Hold on there. Hang on a second. That's a sandwich. Sandwiches have been around since the 1st century B.C., according to a few histories of the sandwich that I've recently read. Nonetheless, it's still a brilliant concept, and I love a good sandwich.
By the way, I always thought the Earl of Sandwich was the guy who invented putting tasty stuff between a couple of pieces of bread. Apparently, it was a Jerusalem rabbi known as Hillel the Elder who built those first sandwiches, during the rule of King Herod. I don't know if the king was a sandwich fan, but I know I am. Since I'm not writing about the history of sandwiches, however, it does not matter. I'm simply trying to grab your attention, so I can tout to you the wonderfulness of the sandwich.
I didn't just now know fall off the sandwich tray, you know, or as Al Pacino as Lt. Col. Frank Slade once said, "I been around, you know?" I have been consuming delicious sandwiches in many places for many years, beginning with my very own sandwich creation when I was a youngster.
That first original Griggswich was constructed between two slices of Wonder bread. It featured a generous layer each of mayonnaise, peanut butter, pickles and potato chips. That fantastic formula sent me into a sandwich wonderland, a delectable place only a squirt-sized, Wonder-bread boy could appreciate.
Today, if I had to pick my top three sandwiches, I'd keep it simple:
1. Bacon, lettuce and tomato on toast with lots of mayo
2. Salami and provolone on baguette with lots of mayo
3. Grilled cheese with lots of cheese, but hold the mayo
I was tempted to include the glorious cheeseburger on the above list. After all, it is mouthwatering ground beef and cheese between two bun halves. But hamburgers and cheeseburgers are in a realm all their own. Respect the burger. Hail, oh mighty burger.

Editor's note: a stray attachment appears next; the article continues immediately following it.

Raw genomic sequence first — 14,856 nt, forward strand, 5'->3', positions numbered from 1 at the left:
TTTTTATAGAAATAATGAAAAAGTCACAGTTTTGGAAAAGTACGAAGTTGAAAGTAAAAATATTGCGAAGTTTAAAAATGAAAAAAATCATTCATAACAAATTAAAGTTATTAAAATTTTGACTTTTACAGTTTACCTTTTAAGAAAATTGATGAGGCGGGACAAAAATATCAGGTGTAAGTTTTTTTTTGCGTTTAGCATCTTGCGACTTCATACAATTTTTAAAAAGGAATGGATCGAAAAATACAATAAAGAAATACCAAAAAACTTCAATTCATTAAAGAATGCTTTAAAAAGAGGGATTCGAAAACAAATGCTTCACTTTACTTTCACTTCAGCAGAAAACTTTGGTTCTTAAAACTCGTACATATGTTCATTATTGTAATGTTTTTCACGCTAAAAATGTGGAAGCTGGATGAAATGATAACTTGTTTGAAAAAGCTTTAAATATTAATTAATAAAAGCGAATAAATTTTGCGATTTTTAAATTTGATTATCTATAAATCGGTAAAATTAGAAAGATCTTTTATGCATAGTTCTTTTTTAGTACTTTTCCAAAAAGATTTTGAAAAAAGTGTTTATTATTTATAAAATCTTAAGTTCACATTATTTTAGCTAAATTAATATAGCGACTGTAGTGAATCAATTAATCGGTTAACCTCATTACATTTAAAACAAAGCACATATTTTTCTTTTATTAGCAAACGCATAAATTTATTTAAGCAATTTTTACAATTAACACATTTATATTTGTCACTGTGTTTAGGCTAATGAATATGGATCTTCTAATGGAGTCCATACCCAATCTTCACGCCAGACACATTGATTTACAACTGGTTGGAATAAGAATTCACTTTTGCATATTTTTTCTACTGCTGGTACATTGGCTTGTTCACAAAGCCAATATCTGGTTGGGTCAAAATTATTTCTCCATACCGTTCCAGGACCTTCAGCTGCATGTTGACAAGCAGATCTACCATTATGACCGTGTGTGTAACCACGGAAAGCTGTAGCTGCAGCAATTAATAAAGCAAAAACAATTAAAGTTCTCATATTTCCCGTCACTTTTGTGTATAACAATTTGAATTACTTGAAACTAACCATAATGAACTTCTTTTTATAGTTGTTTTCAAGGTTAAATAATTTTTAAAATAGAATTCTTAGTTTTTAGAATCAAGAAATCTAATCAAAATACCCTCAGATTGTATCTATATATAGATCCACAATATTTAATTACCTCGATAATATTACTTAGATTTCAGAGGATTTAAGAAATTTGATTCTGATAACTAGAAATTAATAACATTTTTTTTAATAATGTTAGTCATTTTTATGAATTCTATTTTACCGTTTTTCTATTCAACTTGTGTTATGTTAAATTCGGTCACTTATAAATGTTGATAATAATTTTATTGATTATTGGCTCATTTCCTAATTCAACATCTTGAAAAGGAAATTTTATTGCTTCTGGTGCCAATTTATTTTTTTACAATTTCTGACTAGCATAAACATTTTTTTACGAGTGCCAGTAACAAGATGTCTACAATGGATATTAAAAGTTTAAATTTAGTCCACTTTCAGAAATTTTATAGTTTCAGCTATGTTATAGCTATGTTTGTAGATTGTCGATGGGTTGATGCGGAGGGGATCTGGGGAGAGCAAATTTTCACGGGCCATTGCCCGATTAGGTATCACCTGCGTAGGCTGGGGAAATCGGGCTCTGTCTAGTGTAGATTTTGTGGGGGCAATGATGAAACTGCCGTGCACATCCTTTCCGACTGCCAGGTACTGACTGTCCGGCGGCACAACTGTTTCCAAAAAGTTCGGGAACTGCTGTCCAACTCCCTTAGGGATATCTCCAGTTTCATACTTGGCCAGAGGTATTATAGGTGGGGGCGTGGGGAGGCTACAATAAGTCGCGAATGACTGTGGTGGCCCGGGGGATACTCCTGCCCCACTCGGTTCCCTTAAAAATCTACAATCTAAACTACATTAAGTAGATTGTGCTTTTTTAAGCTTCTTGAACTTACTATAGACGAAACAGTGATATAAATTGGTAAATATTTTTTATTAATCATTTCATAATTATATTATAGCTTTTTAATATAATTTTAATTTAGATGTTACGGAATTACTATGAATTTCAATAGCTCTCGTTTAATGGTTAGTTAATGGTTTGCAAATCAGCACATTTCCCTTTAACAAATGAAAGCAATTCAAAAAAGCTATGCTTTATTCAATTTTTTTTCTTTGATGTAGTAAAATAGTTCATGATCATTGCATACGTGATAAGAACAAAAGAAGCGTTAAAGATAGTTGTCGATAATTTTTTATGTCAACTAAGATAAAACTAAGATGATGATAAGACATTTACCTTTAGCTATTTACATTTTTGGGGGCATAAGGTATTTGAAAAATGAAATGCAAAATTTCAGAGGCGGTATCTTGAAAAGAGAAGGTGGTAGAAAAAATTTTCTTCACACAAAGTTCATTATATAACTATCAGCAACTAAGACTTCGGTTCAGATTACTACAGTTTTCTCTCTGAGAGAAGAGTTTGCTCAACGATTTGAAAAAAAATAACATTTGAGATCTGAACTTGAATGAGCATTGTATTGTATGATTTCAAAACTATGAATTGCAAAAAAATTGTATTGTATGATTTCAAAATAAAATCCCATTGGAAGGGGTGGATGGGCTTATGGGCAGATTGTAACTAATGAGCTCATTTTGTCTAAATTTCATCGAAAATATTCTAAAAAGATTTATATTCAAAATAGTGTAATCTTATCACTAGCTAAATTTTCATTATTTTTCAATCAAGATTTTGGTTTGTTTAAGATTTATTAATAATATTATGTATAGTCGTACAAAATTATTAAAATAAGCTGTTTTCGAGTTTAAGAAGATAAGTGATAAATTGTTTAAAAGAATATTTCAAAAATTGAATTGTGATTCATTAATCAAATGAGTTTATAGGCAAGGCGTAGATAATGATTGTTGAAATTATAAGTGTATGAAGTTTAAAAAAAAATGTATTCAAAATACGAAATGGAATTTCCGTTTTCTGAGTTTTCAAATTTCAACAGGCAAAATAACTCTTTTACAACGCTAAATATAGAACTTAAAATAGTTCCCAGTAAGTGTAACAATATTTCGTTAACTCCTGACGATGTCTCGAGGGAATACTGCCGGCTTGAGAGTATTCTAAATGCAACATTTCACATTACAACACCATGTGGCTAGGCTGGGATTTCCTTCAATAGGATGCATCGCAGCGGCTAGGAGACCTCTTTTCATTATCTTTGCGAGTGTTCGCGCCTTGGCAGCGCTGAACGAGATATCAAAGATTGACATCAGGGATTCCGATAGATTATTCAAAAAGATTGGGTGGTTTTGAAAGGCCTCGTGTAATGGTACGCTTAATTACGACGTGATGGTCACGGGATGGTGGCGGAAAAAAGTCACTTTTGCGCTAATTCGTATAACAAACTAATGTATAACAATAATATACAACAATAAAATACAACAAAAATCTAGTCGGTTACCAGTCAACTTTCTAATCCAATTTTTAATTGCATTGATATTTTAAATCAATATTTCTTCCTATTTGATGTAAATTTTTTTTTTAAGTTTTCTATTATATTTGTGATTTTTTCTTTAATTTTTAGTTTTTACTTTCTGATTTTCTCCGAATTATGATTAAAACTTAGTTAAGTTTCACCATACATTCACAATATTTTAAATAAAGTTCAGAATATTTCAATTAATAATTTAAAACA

Plenty of creations and choices remain in the righteous realm of sandwiches. Reubens, Dagwoods, torpedoes, subs, po' boys, hoagies, heroes, triple-deckers and club sandwiches await us at delis, luncheonettes, bistros, cafes and fast-food joints everywhere. Only in the world of sandwiches, probably, does it not matter if your likes and ideals differ from those of others. That conservative Republican over there is chowing down on a roast beef and cheddar on a kaiser roll, just like you are, you liberal Democrat you. And look at your fellow leftwing wacko over there munching down that awful pastrami and swiss on rye with spicy mustard oozing all over her hands! Our conflicting tastes, though, do not matter, because we're all happy, enjoying our scrumptious sandwiches together, eating and living for the moment in utter harmony, in sandwich bliss.
I can easily remember the good times I had living in or visiting other places simply by remembering my favorite sandwiches in those countries or cities. Just think about it. I can think about it easily. Ah, yes, I recall the fantastic croque monsieurs I enjoyed at cafes in Paris. How can I forget the savory shrimp po' boys in old New Orleans? And if you think the Vietnamese don't know how to build a sandwich, you've never tried a luscious banh mi.
Perhaps our leaders could help the cause of world peace by sharing sandwiches. For example, picture President Obama meeting with President Hassan Rouhani of Iran.
"Thank you, Hassan, for inviting me to Tehran. Here, I have brought you a heavenly corned beef sandwich from Manny's Coffee Shop and Deli on South Jefferson in Chicago. Peace be with you, my friend."
"You are so welcome, Barack, and thank you for such a delightful and tasty token of peace and harmony. Here, from me now, is this exquisite boccalone sandwich from right here in Tehran. Enjoy. May you and I and our countries live in peace for ever more."
So, you can see how meaningful and peace-loving sandwiches can be – not to mention how yummy and gratifying.
Time for a sandwich. Please cut me two slices of that Italian loaf. And pass me the Genoa and the provolone. Oh, yeah, and the MAYONNAISE!
(Anne gets tired of me saying "mayonnaise" like Louis Gossett Jr. as Gunnery Sgt. Foley says it to Richard Gere's character Zack Mayo in "An Officer and a Gentleman." I can't help it. MAYONNAISE!)